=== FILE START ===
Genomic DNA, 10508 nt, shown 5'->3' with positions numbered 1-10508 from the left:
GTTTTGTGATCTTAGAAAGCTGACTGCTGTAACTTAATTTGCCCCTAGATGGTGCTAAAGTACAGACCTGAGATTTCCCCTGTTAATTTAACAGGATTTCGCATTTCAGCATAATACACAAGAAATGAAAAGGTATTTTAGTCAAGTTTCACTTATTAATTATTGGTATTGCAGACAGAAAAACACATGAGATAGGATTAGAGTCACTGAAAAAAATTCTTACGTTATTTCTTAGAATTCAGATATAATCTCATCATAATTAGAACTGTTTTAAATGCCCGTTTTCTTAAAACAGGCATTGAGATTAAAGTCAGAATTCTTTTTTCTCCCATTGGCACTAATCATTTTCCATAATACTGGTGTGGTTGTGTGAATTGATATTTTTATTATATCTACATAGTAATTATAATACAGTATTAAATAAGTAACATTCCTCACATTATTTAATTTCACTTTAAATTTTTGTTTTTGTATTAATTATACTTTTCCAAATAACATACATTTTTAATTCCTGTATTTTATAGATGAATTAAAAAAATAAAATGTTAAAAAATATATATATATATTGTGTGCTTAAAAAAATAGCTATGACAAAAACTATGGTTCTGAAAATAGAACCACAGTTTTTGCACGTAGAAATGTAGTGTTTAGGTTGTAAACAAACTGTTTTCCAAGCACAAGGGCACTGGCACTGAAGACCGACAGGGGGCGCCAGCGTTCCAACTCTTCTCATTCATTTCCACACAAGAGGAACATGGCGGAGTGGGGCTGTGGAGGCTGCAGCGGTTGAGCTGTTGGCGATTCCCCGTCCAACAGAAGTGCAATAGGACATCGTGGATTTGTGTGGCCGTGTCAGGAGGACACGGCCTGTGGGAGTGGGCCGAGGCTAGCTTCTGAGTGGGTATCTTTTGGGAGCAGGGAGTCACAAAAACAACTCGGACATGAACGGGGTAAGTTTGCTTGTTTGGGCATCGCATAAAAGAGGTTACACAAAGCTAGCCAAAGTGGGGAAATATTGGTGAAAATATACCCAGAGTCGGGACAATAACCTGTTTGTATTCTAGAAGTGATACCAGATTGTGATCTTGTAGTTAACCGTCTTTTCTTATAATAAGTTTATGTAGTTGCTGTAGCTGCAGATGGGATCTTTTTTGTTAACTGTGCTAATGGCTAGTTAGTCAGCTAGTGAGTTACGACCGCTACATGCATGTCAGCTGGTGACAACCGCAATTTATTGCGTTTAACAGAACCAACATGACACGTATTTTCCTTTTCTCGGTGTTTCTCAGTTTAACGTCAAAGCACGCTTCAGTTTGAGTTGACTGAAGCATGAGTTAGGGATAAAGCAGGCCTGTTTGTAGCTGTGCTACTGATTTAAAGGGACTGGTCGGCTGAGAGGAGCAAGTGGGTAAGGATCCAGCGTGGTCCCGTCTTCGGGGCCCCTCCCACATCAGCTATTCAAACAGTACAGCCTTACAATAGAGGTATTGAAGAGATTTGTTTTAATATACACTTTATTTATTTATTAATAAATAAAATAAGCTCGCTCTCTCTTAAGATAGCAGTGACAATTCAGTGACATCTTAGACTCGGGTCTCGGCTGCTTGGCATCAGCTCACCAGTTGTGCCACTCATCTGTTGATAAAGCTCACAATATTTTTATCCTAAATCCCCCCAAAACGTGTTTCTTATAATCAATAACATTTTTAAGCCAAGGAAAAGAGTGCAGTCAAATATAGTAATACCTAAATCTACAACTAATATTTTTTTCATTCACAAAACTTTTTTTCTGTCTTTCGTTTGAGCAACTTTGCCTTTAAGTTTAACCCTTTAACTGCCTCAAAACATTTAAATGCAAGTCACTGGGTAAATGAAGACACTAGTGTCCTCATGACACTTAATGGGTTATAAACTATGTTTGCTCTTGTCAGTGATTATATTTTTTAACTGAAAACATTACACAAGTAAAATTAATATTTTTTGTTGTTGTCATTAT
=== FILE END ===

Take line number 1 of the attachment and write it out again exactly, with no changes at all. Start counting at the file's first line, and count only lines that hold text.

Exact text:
Genomic DNA, 10508 nt, shown 5'->3' with positions numbered 1-10508 from the left: